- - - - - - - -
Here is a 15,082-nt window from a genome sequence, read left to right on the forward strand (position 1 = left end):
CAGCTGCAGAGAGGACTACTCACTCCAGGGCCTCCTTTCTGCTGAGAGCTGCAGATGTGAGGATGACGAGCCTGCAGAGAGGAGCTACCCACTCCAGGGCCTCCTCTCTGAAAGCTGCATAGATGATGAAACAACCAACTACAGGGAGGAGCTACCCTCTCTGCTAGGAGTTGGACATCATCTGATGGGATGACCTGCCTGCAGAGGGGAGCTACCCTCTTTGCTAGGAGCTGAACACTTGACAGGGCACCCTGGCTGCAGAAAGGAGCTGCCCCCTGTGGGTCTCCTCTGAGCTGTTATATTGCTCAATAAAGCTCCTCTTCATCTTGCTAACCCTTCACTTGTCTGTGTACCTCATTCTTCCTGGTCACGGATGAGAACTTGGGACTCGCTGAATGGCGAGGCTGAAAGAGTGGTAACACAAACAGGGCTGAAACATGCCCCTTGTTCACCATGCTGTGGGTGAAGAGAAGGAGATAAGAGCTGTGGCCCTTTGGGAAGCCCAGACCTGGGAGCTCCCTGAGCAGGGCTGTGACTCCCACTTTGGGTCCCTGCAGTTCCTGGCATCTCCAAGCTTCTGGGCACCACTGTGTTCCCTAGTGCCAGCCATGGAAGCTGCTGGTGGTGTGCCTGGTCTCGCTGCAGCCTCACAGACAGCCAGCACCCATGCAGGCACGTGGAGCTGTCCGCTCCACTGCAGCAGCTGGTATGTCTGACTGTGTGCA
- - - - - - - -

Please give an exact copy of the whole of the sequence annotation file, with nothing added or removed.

Here is a 15,082-nt window from a genome sequence, read left to right on the forward strand (position 1 = left end):
CAGCTGCAGAGAGGACTACTCACTCCAGGGCCTCCTTTCTGCTGAGAGCTGCAGATGTGAGGATGACGAGCCTGCAGAGAGGAGCTACCCACTCCAGGGCCTCCTCTCTGAAAGCTGCATAGATGATGAAACAACCAACTACAGGGAGGAGCTACCCTCTCTGCTAGGAGTTGGACATCATCTGATGGGATGACCTGCCTGCAGAGGGGAGCTACCCTCTTTGCTAGGAGCTGAACACTTGACAGGGCACCCTGGCTGCAGAAAGGAGCTGCCCCCTGTGGGTCTCCTCTGAGCTGTTATATTGCTCAATAAAGCTCCTCTTCATCTTGCTAACCCTTCACTTGTCTGTGTACCTCATTCTTCCTGGTCACGGATGAGAACTTGGGACTCGCTGAATGGCGAGGCTGAAAGAGTGGTAACACAAACAGGGCTGAAACATGCCCCTTGTTCACCATGCTGTGGGTGAAGAGAAGGAGATAAGAGCTGTGGCCCTTTGGGAAGCCCAGACCTGGGAGCTCCCTGAGCAGGGCTGTGACTCCCACTTTGGGTCCCTGCAGTTCCTGGCATCTCCAAGCTTCTGGGCACCACTGTGTTCCCTAGTGCCAGCCATGGAAGCTGCTGGTGGTGTGCCTGGTCTCGCTGCAGCCTCACAGACAGCCAGCACCCATGCAGGCACGTGGAGCTGTCCGCTCCACTGCAGCAGCTGGTATGTCTGACTGTGTGCA